“Like the mishkan that was built of laws and gifts, the paradoxes of the shmita system allow kindness to re-enter our economic lives.”
This week’s parasha concludes the construction of the Mishkan – the portable center of ritual life as the Israelites traveled through the desert. Several chapters dealt with God instructing Moses in how to build the Mishkan, followed by several chapters describing Moses telling the Israelites what to do. Now, in our parasha, they actually do it – everything is put together and completed.
The Mishkan is constructed using two types of funds: taxes and donations. Everyone, rich and poor, was required to give half a silver shekel towards the running of the Mishkan. In addition, everyone was invited to give whatever materials and however much they wanted. This combination of law and generosity is a theme that comes up in the shmita year too. While shmita is primarily concerned with ecological and social concerns around letting the land rest, there is one aspect that applies throughout the Jewish world today: shmittat kesafim, the remittance of debts. The basic law is simple – at the end of the shmita year, all open debts are supposed to be canceled and forgiven. We know the crippling stress that debt puts on individuals, families and even countries. The possibility to have a fresh start every seven years is liberating and beautiful.
However, over time, the rabbis saw that people had stopped lending money at all because of fear of the shmita year. In order to encourage them to do so, they proposed a legal loophole called the Prozbul. Just thinking of these two laws together opens up a delicious paradox: Jewish tradition thinks that debt is a problem, and thinks that the solution to that problem is a problem too, which is solved in order to encourage the possibility of debt again. But there’s another twist, even if the Prozbul is not employed: the Mishnah says that ‘the spirit of the Sages is pleased’ if someone repays their debts after they were canceled. Here’s a second paradox. Forgiving debts is a commandment, but giving back the money as a gift is encouraged.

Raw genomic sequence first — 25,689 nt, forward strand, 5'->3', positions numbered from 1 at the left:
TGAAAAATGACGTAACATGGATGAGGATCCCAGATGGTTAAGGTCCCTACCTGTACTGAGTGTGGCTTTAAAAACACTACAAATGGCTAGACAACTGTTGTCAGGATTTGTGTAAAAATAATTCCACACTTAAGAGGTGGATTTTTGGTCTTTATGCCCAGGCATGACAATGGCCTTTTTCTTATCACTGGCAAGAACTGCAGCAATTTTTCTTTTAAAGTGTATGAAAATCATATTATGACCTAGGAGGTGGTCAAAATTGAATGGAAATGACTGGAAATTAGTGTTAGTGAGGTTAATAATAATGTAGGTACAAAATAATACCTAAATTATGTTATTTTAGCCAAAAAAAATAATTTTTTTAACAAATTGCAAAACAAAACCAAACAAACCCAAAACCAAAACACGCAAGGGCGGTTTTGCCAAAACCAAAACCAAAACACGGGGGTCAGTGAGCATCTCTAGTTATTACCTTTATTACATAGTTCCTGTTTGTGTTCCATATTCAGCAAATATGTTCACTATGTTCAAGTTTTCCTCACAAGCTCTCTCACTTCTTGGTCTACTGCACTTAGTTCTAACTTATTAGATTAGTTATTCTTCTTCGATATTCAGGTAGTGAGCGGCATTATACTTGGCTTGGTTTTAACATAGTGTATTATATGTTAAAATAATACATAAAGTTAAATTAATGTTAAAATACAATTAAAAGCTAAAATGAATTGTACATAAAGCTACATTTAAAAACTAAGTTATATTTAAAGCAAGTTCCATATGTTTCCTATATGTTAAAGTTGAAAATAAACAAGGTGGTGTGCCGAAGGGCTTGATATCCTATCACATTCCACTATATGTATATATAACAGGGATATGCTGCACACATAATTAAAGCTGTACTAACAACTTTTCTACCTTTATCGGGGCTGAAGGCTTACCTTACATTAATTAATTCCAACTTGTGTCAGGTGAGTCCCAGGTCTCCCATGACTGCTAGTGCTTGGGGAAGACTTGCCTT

Jacques Derrida, a French-Jewish philosopher, wrote about the impossibility of a true gift in our world. A gift is the opposite of a transaction, but if we expect any kind of compensation for our gift – reciprocity, thanks, acknowledgement – then it becomes a transaction again. The halachic system that allows for loans of money to be repaid as true gifts is a law that makes room for kindness.
Like the mishkan that was built of laws and gifts, the paradoxes of the shmita system allow kindness to re-enter our economic lives. Alongside our call for climate justice this year, let us push for economic justice and gifts of kindness.
Josh Weiner grew up in Jerusalem and London, and is currently working as the assistant rabbi at the Adath Shalom synagogue in Paris, and teaching halacha at the Zacharias Frankel rabbinical seminary in Berlin. He also experiments with digital education and podcasts, under the label of ‘58th Century Judaisms’, and looks for ways to bridge Jewish wisdom and modern challenges.